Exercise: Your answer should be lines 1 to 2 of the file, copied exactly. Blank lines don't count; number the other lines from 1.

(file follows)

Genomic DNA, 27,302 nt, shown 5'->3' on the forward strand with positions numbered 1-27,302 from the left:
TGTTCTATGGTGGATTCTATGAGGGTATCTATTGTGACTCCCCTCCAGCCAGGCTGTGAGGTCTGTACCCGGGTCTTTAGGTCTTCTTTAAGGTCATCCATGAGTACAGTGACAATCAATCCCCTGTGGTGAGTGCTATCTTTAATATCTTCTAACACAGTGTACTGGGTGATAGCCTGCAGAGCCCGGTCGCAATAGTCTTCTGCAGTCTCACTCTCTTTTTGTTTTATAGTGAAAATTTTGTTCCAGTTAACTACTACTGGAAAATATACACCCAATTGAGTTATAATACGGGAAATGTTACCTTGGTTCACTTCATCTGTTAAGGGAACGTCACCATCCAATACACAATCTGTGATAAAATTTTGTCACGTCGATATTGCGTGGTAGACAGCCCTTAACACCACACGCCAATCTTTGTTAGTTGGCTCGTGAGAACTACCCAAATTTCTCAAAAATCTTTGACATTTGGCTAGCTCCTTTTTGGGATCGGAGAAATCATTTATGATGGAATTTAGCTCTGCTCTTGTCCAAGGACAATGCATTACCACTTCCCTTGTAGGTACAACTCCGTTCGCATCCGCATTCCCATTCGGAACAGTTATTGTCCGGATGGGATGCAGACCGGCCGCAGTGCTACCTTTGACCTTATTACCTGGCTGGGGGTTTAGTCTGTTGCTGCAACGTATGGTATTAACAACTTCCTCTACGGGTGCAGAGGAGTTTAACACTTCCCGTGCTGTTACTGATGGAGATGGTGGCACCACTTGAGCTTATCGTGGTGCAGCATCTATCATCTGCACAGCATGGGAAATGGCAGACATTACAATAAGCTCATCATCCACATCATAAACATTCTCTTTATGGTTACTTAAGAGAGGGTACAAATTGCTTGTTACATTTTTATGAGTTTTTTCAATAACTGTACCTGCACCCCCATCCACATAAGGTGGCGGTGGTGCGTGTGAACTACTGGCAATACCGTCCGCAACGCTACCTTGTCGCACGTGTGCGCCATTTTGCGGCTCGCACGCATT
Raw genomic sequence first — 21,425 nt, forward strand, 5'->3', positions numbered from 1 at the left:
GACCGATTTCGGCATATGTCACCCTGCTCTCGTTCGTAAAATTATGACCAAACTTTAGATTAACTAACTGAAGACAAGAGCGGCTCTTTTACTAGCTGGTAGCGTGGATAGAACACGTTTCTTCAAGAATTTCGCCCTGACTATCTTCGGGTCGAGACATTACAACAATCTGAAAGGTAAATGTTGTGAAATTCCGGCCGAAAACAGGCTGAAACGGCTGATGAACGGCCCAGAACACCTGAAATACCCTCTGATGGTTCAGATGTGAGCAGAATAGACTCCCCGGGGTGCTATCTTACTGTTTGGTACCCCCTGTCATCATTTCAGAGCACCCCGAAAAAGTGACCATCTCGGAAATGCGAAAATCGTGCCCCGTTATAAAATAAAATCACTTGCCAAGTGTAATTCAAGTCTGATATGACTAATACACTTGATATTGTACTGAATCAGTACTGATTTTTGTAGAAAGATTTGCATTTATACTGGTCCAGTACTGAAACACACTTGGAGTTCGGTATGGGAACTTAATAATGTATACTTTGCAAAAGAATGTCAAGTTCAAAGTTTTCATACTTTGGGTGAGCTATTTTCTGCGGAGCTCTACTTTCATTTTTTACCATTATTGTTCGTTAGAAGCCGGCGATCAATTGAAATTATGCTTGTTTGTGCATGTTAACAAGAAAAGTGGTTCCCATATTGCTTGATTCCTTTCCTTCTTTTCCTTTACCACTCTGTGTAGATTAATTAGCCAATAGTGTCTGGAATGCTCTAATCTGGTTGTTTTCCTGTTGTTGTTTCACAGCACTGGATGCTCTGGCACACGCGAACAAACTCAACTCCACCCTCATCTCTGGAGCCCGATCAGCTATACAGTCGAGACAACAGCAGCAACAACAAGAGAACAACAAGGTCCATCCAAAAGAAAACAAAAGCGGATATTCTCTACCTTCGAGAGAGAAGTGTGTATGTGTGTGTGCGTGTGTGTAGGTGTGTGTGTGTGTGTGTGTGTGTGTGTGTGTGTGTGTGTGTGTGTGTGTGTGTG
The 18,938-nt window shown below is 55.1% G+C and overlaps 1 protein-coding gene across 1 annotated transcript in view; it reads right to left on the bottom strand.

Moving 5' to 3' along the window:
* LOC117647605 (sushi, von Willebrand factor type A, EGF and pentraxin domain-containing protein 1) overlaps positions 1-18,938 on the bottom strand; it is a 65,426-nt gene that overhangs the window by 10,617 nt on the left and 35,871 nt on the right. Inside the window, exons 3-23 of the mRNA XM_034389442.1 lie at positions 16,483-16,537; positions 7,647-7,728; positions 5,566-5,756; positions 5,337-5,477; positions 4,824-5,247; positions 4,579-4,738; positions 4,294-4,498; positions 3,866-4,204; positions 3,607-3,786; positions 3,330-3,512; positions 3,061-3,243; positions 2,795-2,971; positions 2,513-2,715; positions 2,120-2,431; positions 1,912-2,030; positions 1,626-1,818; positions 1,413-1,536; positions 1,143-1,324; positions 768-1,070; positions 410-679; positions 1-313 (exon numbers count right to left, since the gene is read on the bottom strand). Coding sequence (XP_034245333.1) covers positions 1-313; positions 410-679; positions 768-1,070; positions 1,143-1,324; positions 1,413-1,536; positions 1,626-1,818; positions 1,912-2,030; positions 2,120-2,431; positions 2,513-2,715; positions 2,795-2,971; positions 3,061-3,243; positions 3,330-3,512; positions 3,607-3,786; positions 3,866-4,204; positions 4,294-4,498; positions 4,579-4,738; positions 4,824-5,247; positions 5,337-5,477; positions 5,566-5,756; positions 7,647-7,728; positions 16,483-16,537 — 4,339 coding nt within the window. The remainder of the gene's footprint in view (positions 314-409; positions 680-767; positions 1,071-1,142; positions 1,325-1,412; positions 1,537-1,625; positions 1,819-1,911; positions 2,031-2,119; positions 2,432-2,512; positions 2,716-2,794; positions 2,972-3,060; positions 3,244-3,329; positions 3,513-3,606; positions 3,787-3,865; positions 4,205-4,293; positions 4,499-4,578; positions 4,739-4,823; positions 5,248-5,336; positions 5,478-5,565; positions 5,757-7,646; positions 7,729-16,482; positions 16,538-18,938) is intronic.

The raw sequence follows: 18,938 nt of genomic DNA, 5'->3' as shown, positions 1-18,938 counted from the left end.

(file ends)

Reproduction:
Genomic DNA, 27,302 nt, shown 5'->3' on the forward strand with positions numbered 1-27,302 from the left:
TGTTCTATGGTGGATTCTATGAGGGTATCTATTGTGACTCCCCTCCAGCCAGGCTGTGAGGTCTGTACCCGGGTCTTTAGGTCTTCTTTAAGGTCATCCATGAGTACAGTGACAATCAATCCCCTGTGGTGAGTGCTATCTTTAATATCTTCTAACACAGTGTACTGGGTGATAGCCTGCAGAGCCCGGTCGCAATAGTCTTCTGCAGTCTCACTCTCTTTTTGTTTTATAGTGAAAATTTTGTTCCAGTTAACTACTACTGGAAAATATACACCCAATTGAGTTATAATACGGGAAATGTTACCTTGGTTCACTTCATCTGTTAAGGGAACGTCACCATCCAATACACAATCTGTGATAAAATTTTGTCACGTCGATATTGCGTGGTAGACAGCCCTTAACACCACACGCCAATCTTTGTTAGTTGGCTCGTGAGAACTACCCAAATTTCTCAAAAATCTTTGACATTTGGCTAGCTCCTTTTTGGGATCGGAGAAATCATTTATGATGGAATTTAGCTCTGCTCTTGTCCAAGGACAATGCATTACCACTTCCCTTGTAGGTACAACTCCGTTCGCATCCGCATTCCCATTCGGAACAGTTATTGTCCGGATGGGATGCAGACCGGCCGCAGTGCTACCTTTGACCTTATTACCTGGCTGGGGGTTTAGTCTGTTGCTGCAACGTATGGTATTAACAACTTCCTCTACGGGTGCAGAGGAGTTTAACACTTCCCGTGCTGTTACTGATGGAGATGGTGGCACCACTTGAGCTTATCGTGGTGCAGCATCTATCATCTGCACAGCATGGGAAATGGCAGACATTACAATAAGCTCATCATCCACATCATAAACATTCTCTTTATGGTTACTTAAGAGAGGGTACAAATTGCTTGTTACATTTTTATGAGTTTTTTCAATAACTGTACCTGCACCCCCATCCACATAAGGTGGCGGTGGTGCGTGTGAACTACTGGCAATACCGTCCGCAACGCTACCTTGTCGCACGTGTGCGCCATTTTGCGGCTCGCACGCATT